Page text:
Why I support Occupy Wall Street

In a word: health. The health of the planet.

Put simply, a huge gap between the fabulously wealthy and everyone else is bad for the planet. Why? Because such a system is wasteful and costly.

It’s wasteful because it allows some to have way, way more than they need to live well and in doing so to continue raiding the planet for resources. It’s costly because waste is always costly.

At last the American people are waking up to what the statistics have been showing for decades already: the gap between the wealthy and the rest in this country is astounding—and rapidly growing. According to the CIA World Factbook, income distribution in the United States is worse than India, not so bad as Brazil, but significantly worse than European countries. On a par with Mexico—except Mexico is moving toward greater equality while we’re going in the opposite direction.

The ecological economist Josh Farley says such inequality is unsustainable. If we are going to live within the planet’s limits, then we have to come to grips with how its gifts are distributed. Vast inequalities in wealth are expensive and inefficient, he says in this lecture. For example, societies with poor distribution of wealth also suffer poorer health, for not only does poverty increase stress, leading to more health problems, but relative poverty does so as well. Lower-status people have poorer health even when they are well enough off to meet their basic physical needs. He says,

Poverty is not compatible with sustainability. But way more important, the wealthy use the vast majority of resources.

The problem in our present economic system, he says, is that a massive redistribution of wealth is indeed going on, but it’s happening in one direction only. The goods of the Earth, such as access to clean water, to forests, to energy sources and airwaves, are being funneled toward fewer and fewer people. The challenge is to allow these benefits to move in the other direction as well—or, in economic terms, to recapture the income that accrues to the few when they use the benefits of Earth, which belong to all.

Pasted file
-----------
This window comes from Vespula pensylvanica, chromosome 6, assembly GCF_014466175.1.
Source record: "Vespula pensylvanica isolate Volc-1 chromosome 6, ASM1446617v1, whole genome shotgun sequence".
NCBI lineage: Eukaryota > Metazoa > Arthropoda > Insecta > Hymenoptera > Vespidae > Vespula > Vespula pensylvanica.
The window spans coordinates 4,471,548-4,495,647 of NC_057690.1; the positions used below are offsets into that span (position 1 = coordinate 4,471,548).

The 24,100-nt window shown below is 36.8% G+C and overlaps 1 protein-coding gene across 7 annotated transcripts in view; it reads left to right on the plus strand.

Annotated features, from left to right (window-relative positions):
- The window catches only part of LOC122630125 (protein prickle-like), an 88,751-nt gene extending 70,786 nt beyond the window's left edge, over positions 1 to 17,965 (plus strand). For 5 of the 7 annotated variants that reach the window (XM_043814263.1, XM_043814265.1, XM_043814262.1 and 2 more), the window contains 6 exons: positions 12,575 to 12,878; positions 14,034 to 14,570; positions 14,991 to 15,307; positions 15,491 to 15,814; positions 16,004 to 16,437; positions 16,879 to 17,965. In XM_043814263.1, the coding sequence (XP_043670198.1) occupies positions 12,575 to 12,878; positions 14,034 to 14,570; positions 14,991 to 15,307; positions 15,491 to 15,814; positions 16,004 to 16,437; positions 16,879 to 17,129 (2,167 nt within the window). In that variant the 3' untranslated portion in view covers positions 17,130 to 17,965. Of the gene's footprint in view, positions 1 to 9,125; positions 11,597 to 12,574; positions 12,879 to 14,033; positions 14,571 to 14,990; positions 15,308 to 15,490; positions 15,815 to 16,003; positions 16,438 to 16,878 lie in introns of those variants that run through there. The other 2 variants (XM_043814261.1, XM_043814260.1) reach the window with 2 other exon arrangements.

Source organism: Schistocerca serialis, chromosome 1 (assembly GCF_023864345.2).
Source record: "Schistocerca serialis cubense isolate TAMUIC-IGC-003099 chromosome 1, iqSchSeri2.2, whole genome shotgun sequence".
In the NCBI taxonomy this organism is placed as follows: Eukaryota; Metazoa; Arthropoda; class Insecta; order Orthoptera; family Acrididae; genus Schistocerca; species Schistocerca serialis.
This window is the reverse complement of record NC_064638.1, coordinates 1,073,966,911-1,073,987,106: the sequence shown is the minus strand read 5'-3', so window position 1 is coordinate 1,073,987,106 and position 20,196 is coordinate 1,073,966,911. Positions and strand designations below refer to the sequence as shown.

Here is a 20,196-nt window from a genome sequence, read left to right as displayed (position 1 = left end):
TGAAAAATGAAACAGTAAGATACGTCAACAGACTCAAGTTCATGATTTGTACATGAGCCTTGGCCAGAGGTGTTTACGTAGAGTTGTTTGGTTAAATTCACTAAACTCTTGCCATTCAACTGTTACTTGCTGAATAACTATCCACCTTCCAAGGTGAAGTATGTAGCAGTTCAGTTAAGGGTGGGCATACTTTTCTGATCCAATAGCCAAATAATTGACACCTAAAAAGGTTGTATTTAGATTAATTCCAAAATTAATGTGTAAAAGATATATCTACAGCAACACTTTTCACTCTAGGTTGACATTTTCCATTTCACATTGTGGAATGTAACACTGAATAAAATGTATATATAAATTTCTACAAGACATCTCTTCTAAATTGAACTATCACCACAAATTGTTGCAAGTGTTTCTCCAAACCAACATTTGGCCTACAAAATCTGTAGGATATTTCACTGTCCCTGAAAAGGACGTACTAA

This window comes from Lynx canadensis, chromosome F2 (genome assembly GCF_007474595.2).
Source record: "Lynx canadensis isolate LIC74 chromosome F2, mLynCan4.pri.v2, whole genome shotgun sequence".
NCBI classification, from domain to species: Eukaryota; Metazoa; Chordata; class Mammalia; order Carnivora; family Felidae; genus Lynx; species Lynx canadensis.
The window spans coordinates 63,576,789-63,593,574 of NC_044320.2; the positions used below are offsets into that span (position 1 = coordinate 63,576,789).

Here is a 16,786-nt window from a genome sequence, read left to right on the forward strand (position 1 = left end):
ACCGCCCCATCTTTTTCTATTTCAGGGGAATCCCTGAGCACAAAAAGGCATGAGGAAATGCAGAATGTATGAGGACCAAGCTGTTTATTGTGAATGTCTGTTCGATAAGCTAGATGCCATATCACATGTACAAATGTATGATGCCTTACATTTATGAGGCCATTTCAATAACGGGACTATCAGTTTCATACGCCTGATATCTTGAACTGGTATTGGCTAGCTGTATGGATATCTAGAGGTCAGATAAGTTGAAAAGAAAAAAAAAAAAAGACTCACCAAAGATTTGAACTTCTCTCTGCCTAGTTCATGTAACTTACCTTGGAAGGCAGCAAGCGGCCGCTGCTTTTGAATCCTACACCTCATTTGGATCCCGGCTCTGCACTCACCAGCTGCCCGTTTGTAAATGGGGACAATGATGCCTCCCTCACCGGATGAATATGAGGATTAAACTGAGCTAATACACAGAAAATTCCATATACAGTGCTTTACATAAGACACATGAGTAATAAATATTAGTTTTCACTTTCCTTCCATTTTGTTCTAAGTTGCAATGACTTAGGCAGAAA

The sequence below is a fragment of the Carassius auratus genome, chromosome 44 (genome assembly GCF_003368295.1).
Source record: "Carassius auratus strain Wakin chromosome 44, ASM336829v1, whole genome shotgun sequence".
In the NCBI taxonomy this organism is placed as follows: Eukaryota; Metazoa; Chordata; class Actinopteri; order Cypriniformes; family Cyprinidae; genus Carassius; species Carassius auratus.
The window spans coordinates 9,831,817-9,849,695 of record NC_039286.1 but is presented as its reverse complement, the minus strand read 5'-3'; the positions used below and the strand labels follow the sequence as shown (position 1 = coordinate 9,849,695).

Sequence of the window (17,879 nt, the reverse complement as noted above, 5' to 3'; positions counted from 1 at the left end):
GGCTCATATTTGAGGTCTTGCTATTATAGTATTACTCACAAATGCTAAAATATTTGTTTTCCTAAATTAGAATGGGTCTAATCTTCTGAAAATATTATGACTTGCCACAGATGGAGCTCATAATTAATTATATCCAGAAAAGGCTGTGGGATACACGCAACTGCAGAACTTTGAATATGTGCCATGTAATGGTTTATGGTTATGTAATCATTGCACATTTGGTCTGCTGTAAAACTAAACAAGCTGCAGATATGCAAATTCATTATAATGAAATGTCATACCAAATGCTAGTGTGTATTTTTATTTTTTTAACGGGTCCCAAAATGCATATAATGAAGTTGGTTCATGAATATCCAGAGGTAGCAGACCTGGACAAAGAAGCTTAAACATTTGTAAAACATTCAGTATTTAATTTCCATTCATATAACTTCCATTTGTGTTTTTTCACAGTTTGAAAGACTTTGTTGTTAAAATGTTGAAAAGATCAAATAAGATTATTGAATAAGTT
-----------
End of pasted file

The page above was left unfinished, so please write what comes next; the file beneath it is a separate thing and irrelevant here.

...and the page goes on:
Farley quotes former Supreme Court Justice Louis Brandeis:

We can have democracy in this country, or we can have great wealth concentrated in the hands of a few, but we can’t have both.

Farley adds:

Ironically, Americans have two dreams. We want to become fabulously well-to-do, and we want to live in a democracy. And they’re incompatible.

Nothing less than the future of democracy is at stake in this country. Occupy Wall Streeters know this.

But here’s the catch: the problem is even greater between this country and the rest of the world. However large—and growing—the gap between the fabulously wealthy and everyone else in the country, it is peanuts compared to the gap between the fabulously wealthy industrialized nations and everyone else in the world. The United States alone consumes 25 percent of the world’s resources.

Occupy Wall Street is right: we’re going to have to reimagine the very rules of engagement in this society, starting with how we do business and how we think about ownership and how we decide who gets to make political decisions. The benefits of Earth have to flow toward all, not merely the 1 percent.

But that means we’re going to have to reimagine the 99 percent as well, because from the perspective of the rest of the world, the American 99 percent is the world’s 1 percent. And if sharing the wealth is what Occupy Wall Street is calling for, then it applies to the American 99 percent as well.

I am one of the 99 percent in this country. We, the American 99 percent, can’t continue to burn fossil fuels and use up the Earth’s resources and heat the Earth’s atmosphere like we have been doing. We are endangering the health of the planet for everyone else.